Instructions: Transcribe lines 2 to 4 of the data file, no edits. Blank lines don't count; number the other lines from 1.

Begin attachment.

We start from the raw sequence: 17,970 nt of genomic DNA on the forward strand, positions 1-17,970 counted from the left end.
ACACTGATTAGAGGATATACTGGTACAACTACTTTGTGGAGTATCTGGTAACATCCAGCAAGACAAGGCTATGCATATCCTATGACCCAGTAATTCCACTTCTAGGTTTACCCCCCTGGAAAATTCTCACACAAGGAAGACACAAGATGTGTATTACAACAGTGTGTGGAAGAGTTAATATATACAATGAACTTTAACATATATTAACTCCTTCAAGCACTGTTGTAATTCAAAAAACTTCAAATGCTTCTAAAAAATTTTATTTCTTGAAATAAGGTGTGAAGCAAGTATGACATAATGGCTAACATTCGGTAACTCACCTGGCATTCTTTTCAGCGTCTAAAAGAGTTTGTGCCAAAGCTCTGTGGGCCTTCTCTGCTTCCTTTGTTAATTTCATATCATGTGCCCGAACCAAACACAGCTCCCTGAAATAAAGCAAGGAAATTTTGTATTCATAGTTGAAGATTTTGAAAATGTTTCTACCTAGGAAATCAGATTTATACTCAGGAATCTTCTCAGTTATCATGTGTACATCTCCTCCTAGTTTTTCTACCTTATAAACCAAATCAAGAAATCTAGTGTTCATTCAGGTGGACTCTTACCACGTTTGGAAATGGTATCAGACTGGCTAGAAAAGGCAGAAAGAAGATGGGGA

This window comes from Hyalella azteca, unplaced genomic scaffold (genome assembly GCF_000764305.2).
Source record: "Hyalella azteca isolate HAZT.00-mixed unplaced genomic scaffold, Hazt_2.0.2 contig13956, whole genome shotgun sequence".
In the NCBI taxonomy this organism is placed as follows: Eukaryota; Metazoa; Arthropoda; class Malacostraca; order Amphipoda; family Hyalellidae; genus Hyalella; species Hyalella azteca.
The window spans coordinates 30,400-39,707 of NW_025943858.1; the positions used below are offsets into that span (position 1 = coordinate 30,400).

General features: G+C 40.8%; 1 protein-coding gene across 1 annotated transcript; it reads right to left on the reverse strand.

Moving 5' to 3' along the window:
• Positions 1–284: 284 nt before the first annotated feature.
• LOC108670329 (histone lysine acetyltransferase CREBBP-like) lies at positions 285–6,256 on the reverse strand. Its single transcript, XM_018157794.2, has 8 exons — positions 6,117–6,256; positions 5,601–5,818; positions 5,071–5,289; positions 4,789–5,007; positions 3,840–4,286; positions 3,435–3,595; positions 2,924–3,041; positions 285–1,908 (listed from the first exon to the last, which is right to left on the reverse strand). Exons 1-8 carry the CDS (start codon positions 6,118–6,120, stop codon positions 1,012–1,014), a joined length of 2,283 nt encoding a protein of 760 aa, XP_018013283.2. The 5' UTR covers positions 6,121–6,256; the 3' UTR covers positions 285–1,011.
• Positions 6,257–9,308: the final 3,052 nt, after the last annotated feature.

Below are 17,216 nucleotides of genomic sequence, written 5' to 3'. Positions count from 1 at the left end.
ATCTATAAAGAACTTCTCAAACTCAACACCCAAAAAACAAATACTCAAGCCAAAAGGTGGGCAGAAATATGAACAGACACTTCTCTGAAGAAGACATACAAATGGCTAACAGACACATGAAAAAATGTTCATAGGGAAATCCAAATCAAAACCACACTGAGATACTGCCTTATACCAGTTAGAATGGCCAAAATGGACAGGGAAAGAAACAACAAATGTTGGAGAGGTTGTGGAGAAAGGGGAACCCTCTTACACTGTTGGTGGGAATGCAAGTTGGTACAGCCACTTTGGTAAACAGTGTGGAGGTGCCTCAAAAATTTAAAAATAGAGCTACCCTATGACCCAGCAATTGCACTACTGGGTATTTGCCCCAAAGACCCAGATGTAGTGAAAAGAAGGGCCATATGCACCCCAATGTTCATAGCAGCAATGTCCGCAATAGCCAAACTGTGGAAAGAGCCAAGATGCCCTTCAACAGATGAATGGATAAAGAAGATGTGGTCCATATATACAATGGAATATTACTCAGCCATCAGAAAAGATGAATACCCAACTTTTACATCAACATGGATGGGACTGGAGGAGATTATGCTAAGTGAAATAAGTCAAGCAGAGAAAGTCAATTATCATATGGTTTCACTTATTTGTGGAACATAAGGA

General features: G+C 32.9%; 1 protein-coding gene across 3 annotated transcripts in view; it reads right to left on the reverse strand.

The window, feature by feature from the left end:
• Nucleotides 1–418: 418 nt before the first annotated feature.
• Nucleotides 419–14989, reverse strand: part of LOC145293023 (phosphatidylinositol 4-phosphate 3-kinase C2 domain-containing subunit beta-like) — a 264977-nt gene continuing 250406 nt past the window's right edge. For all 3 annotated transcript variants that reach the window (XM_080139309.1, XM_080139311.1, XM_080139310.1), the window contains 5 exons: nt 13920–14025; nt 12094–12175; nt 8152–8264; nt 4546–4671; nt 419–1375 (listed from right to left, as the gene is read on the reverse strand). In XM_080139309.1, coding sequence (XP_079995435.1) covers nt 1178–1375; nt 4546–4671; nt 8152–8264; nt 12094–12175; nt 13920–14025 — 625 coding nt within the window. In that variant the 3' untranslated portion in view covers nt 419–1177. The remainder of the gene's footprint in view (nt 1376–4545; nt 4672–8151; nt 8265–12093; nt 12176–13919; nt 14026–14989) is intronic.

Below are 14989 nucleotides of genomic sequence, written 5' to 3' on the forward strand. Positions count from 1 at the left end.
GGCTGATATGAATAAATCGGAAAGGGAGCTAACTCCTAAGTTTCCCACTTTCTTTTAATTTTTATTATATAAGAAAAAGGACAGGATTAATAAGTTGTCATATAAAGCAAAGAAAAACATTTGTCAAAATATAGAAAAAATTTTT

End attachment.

ACACTGATTAGAGGATATACTGGTACAACTACTTTGTGGAGTATCTGGTAACATCCAGCAAGACAAGGCTATGCATATCCTATGACCCAGTAATTCCACTTCTAGGTTTACCCCCCTGGAAAATTCTCACACAAGGAAGACACAAGATGTGTATTACAACAGTGTGTGGAAGAGTTAATATATACAATGAACTTTAACATATATTAACTCCTTCAAGCACTGTTGTAATTCAAAAAACTTCAAATGCTTCTAAAAAATTTTATTTCTTGAAATAAGGTGTGAAGCAAGTATGACATAATGGCTAACATTCGGTAACTCACCTGGCATTCTTTTCAGCGTCTAAAAGAGTTTGTGCCAAAGCTCTGTGGGCCTTCTCTGCTTCCTTTGTTAATTTCATATCATGTGCCCGAACCAAACACAGCTCCCTGAAATAAAGCAAGGAAATTTTGTATTCATAGTTGAAGATTTTGAAAATGTTTCTACCTAGGAAATCAGATTTATACTCAGGAATCTTCTCAGTTATCATGTGTACATCTCCTCCTAGTTTTTCTACCTTATAAACCAAATCAAGAAATCTAGTGTTCATTCAGGTGGACTCTTACCACGTTTGGAAATGGTATCAGACTGGCTAGAAAAGGCAGAAAGAAGATGGGGA

This window comes from Hyalella azteca, unplaced genomic scaffold (genome assembly GCF_000764305.2).
Source record: "Hyalella azteca isolate HAZT.00-mixed unplaced genomic scaffold, Hazt_2.0.2 contig13956, whole genome shotgun sequence".